Wayne Rooney happy he took England captaincy and ready for biggest test

• ‘For Euro 2016 I’m as good as I ever felt going into a tournament – injury-free’
• I need to be a good example to the other players, says Rooney

Wayne Rooney believes he will go into the European Championship as strong as he has ever been, mentally and physically, before a major tournament as he prepares for the “biggest test” of a 13-year international career.

The Manchester United forward, at 30, is the elder statesmen of the youngest squad at the finals – and the most youthful England have taken to a tournament since the 1958 World Cup – and is aware the captaincy will bring with it extra responsibility in France. While he does not feel the need to protect the younger players in the 23-man party, he will seek to set an example around the setup, and offer reassurance on the pitch to ensure those emerging talents feel at ease.

“You never know how you’re going to take to the captaincy,” said England’s record goalscorer, who will earn his 111th cap against Portugal on Thursday in the team’s sendoff at Wembley as he seeks to add to his tally of 52 goals. “I remember Roy asking me if I wanted to lead the team [after the disappointing 2014 World Cup campaign] and I had no hesitation in saying I did want to. And it’s gone well: we were unbeaten in qualification and I’ve scored a lot of goals – but now is the big test, the biggest test, going into a tournament.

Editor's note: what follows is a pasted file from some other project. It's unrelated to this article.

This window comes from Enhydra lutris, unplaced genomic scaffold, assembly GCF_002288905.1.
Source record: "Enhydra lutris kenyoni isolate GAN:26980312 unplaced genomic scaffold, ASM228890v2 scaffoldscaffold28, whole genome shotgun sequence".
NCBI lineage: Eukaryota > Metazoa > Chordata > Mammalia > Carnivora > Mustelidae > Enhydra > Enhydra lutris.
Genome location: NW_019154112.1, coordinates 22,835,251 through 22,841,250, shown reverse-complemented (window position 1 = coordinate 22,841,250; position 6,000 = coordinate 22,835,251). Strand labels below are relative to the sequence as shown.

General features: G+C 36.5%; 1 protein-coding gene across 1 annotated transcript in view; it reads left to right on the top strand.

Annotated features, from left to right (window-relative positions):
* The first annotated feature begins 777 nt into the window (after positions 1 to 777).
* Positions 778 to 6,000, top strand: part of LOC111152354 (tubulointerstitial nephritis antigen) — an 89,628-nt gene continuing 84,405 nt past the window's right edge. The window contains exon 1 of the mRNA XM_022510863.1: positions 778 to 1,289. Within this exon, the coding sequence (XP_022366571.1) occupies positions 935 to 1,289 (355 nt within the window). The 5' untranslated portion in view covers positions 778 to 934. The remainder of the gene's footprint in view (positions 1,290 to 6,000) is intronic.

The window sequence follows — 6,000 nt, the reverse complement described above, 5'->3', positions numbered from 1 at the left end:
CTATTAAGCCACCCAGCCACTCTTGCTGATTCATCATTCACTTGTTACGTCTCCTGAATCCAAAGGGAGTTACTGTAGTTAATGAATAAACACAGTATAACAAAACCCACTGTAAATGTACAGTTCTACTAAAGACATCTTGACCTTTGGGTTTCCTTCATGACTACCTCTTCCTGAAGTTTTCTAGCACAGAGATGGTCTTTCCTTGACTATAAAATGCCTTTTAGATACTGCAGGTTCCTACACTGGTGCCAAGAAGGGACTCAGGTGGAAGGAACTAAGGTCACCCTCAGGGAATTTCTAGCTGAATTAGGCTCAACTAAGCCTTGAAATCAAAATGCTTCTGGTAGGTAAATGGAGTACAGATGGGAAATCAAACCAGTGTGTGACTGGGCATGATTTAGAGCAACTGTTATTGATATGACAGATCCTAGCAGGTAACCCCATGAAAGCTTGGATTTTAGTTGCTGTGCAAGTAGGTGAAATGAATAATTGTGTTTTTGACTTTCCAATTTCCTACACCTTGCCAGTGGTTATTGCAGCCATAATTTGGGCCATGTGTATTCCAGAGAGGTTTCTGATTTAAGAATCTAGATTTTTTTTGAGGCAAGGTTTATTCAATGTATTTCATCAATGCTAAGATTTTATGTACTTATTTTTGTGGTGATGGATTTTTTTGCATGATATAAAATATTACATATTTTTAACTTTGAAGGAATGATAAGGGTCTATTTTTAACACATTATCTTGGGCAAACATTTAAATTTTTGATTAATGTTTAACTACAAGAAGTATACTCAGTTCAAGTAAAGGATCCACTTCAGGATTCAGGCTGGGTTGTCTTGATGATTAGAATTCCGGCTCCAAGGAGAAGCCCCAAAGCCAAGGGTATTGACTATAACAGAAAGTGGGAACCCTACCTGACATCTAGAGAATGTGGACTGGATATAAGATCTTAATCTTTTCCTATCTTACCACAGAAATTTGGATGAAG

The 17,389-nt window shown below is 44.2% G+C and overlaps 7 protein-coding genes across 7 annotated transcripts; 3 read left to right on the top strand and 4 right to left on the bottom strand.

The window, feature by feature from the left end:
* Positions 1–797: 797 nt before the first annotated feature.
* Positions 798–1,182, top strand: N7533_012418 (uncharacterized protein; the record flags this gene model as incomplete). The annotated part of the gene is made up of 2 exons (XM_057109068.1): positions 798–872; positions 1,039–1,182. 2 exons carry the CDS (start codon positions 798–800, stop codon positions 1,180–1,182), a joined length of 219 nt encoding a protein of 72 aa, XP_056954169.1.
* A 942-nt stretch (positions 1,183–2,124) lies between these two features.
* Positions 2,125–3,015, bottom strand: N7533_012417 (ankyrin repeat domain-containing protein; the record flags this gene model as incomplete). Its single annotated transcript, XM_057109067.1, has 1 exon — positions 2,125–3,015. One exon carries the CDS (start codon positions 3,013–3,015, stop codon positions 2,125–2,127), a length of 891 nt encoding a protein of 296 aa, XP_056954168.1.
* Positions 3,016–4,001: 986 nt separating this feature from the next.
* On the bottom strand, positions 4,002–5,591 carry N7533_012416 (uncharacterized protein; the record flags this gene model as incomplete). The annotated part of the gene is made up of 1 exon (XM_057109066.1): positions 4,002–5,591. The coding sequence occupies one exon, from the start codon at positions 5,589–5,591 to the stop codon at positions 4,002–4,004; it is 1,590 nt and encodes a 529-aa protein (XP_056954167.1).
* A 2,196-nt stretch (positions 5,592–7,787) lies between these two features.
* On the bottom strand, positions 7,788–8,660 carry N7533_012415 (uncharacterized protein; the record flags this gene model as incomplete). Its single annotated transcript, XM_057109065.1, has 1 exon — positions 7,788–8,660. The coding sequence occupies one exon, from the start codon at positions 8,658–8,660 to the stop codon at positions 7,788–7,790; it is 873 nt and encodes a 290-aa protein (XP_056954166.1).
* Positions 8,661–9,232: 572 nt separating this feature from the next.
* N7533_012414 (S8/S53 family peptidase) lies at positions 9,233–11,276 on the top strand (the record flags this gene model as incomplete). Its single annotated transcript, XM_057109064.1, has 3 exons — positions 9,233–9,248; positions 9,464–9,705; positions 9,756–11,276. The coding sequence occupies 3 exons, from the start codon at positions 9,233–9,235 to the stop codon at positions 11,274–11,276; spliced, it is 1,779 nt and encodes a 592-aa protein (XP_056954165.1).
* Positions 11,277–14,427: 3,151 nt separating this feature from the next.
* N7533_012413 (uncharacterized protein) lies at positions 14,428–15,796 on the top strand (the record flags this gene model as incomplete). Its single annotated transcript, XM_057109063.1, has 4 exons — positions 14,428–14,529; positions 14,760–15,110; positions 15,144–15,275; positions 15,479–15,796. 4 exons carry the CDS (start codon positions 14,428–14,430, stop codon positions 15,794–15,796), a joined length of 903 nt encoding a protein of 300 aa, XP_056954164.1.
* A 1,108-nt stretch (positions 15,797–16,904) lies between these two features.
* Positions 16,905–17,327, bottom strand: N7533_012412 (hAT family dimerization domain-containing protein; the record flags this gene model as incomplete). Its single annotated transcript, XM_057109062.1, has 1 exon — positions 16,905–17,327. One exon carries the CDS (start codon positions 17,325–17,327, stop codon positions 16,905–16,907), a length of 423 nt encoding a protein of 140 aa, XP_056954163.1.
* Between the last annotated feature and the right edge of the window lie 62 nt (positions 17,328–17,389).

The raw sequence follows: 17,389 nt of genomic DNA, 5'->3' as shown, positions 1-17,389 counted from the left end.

“Leading the team into a major finals is a huge honour and a big moment for myself that I don’t take lightly. I need to be a good example to the other players. I don’t think I have to look after the younger players but if I can set the right example around the hotel or out on the training pitch, then they will see that. A lot of these players are going to their first tournament and won’t know what to expect. It is different, so if I can try to give them a bit of insight into that, I will do.

“It’s a young squad but it’s got a lot of quality. A lot of the players who are in this squad have been put into their league teams, taken their chance and deserve their place. I always believe I was fortunate to benefit from being put in as a 17-year-old and given a chance, which I took. Now I am excited and proud to lead these players into the tournament, and I really believe we’ve got a good enough squad to do well.”

Rooney has his own motivation to impress. Since his eye-catching arrival on the stage at Euro 2004, his impact in tournaments has too often been frustrated either by fitness issues or suspension. Yet, having recovered from the knee problem that ruled him out for two months up to mid-April, he goes into the championship refreshed and, increasingly, in form.

“I feel good,” he added. “I had an injury towards the end of the season but came back with still quite a few games to play. I did as well as I could do and I haven’t felt [the knee] at all since coming back. I’ve had no injury problems at all. It’s certainly as good as I’ve felt going into a tournament and that’s largely because I’m injury-free. I’ve had little concerns and niggles going into previous tournaments playing on my mind but I have no concerns about that now. Physically, I feel fine. Mentally, I’m in a good place.

“I want to be successful and try to win a trophy. We all hope but I think I’ve always said I’m proud to play for my country. It’s a huge honour to do so. To lead the team into a tournament is a big moment for myself and one I don’t take lightly. I’m hugely honoured to do that and I have confidence in myself and the team that we can do well. It will be a difficult tournament but we feel we have the squad of players to be up there among the top teams in Europe.”


Dominic Fifield

The GuardianTramp

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